March 16th, 2004


Redemption's steps

After a hiatus, decided to again go to morning prayer at the Chapel of St. Ignatius. Arrived to find it empty; put two and two together and realized that it's probably on hiatus itself during Seattle University's finals week. Instead, I spent some time in the chapel, took a couple of pictures, and decided to take the plunge and walk through campus. That's not something I've really done since the Year of Hell, not something I've had the courage, strength, or healing to do.

To tell this story, I need to take a step back and tell another. Last night, as random bits and wonderings were firing through my brain in the way they sometimes do, I decided to poke around the net and see if I could find out what my boss from the Year of Hell is up to these days. To my surprise, I found that she's back at SU, in a new position.

My walk was redemptive in steps. The first, a former colleague who works in Facilities Operations who greeted me and remarked, "You look so happy!" How much did the strain of those days show to those around me? How much did it take from me each day? Who was I? Not the man I am today, not entirely anyway. Her observation is correct—I am so happy, even though melancholy is also part of being myself.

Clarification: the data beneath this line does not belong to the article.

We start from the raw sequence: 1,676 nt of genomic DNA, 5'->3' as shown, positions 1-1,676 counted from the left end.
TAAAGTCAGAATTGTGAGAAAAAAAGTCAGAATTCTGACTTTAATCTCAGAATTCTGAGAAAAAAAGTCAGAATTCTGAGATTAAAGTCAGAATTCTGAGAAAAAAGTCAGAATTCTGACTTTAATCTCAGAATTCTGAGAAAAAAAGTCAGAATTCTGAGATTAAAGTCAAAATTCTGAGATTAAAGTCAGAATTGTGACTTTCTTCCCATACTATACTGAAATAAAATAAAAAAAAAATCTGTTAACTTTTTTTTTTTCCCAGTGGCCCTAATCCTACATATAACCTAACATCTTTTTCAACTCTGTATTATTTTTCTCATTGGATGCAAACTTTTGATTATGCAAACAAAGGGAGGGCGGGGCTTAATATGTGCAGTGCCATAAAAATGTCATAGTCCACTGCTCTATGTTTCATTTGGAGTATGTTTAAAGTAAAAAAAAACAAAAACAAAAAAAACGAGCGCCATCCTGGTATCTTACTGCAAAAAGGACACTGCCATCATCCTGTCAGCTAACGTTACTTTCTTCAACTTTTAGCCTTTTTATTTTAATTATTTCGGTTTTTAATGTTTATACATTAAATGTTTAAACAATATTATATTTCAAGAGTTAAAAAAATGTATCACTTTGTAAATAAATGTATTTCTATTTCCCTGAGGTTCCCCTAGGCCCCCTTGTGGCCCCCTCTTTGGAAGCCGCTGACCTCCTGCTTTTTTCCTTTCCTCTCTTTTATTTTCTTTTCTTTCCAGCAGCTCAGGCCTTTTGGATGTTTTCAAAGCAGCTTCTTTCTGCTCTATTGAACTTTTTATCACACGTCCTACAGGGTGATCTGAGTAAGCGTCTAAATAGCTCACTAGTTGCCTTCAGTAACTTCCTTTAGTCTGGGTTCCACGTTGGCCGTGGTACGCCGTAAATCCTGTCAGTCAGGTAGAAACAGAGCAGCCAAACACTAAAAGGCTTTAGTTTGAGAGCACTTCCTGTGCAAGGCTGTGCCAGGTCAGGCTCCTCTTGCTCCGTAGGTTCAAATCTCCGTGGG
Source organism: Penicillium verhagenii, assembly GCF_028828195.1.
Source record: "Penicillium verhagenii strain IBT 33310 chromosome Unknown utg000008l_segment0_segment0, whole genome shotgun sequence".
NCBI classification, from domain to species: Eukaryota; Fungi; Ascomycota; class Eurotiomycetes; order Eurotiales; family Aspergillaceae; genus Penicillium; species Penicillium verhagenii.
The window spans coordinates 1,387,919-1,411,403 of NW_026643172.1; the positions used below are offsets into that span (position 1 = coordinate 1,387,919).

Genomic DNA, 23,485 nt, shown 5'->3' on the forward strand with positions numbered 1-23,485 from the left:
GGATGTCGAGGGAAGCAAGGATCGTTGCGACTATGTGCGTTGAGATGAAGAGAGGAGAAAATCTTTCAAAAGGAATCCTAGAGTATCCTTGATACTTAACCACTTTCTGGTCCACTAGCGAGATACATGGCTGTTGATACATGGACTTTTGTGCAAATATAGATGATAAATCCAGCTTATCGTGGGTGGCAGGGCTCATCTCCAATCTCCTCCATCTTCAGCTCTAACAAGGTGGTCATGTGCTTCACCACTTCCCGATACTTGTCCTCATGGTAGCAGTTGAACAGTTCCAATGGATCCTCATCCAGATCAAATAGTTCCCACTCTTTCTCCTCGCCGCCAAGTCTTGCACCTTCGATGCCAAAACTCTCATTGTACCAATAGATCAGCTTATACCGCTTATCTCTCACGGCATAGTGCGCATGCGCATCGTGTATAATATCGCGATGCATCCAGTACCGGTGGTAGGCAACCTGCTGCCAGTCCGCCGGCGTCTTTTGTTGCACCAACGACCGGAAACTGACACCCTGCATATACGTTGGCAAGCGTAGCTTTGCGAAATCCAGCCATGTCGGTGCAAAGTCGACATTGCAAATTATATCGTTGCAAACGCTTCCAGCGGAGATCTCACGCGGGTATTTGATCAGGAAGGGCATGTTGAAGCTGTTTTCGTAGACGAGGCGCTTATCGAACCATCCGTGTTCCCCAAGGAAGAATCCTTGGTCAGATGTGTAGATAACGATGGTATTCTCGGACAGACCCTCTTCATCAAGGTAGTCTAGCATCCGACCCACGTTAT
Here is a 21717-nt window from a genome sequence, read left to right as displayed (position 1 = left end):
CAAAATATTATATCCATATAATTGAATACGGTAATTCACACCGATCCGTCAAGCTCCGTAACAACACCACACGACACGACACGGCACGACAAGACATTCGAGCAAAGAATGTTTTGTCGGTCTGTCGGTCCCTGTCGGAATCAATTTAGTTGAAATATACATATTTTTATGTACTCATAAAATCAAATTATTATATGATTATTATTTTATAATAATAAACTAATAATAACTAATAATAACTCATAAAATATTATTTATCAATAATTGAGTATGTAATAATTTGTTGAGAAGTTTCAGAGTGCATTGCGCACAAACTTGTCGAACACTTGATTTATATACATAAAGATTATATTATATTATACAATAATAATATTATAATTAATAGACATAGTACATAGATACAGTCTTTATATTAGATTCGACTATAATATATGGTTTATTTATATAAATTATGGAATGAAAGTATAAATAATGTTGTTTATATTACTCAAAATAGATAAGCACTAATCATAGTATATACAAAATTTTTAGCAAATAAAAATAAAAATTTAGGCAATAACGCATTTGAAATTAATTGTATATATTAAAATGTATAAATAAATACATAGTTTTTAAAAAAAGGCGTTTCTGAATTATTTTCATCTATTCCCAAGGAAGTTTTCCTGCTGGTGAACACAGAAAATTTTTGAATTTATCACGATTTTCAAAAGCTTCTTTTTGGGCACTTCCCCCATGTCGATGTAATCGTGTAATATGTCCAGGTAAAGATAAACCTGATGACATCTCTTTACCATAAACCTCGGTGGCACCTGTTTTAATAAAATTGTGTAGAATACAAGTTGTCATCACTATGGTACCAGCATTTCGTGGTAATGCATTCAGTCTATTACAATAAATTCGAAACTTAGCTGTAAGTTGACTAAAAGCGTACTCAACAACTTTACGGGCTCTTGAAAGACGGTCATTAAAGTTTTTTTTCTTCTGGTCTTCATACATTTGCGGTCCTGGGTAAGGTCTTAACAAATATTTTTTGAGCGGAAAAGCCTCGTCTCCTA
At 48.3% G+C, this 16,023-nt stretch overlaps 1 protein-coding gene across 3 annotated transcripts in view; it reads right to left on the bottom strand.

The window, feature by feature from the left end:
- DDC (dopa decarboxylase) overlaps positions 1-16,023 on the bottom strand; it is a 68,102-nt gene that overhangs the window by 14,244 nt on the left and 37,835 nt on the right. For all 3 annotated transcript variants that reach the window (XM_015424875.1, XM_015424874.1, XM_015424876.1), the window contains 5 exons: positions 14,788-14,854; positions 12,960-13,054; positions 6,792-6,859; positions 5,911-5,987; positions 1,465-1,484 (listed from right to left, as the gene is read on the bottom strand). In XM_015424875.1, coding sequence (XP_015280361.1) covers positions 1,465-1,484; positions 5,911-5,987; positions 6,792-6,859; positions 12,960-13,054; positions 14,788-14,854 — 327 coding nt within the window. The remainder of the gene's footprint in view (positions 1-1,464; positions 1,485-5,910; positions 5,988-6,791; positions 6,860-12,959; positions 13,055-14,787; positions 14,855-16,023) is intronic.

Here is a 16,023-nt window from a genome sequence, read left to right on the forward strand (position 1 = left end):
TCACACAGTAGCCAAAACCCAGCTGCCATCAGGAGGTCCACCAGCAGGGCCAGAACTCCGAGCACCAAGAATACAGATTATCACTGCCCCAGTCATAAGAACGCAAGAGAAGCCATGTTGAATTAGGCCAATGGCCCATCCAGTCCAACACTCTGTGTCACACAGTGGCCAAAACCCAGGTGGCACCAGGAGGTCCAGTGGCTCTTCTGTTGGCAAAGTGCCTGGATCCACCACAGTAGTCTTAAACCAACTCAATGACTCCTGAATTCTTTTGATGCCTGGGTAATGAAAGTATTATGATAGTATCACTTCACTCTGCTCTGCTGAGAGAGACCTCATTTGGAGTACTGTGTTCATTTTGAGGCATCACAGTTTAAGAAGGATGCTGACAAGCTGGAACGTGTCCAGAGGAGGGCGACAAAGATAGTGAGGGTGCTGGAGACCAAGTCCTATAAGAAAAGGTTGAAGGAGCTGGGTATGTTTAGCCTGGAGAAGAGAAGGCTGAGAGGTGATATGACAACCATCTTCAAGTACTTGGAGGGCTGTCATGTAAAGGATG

Walking deeper into campus, I could feel dread creep in, irrationally. I was now surrounded by this place I loved that ended so very painfully and badly. What if I couldn't get out? An emotional claustrophobia of sorts. As I neared the new Student Center, I saw Steve from Public Safety, who broke into a huge grin and greeted me with a hug. He spoke kindness not borne of politeness: "Where have you been? Man, we miss you so much around here. Everyone's leaving this year, but I know they'd stay if they were working for you." Leaving our greeting, I fought the urge to just break down and weep.

The Student Center is a beautiful place, still shiny and new. Sure enough, my ex-boss was in when I stopped by, shocked and seemingly glad to see me. There are so many games we play with each other (a passage from the psalm we're looking at in tonight's Community Group comes to mind), but I'm choosing to believe that the glad greeting I received from her and the others in the office was genuine, as well as the laughter we shared. She suggested we get together for coffee or lunch soon (I'm thinking perhaps something mit schlag) and we traded information.

My walk was only thirty minutes long, but there was a lot of healing in those steps. Who knows what the next ones will be?
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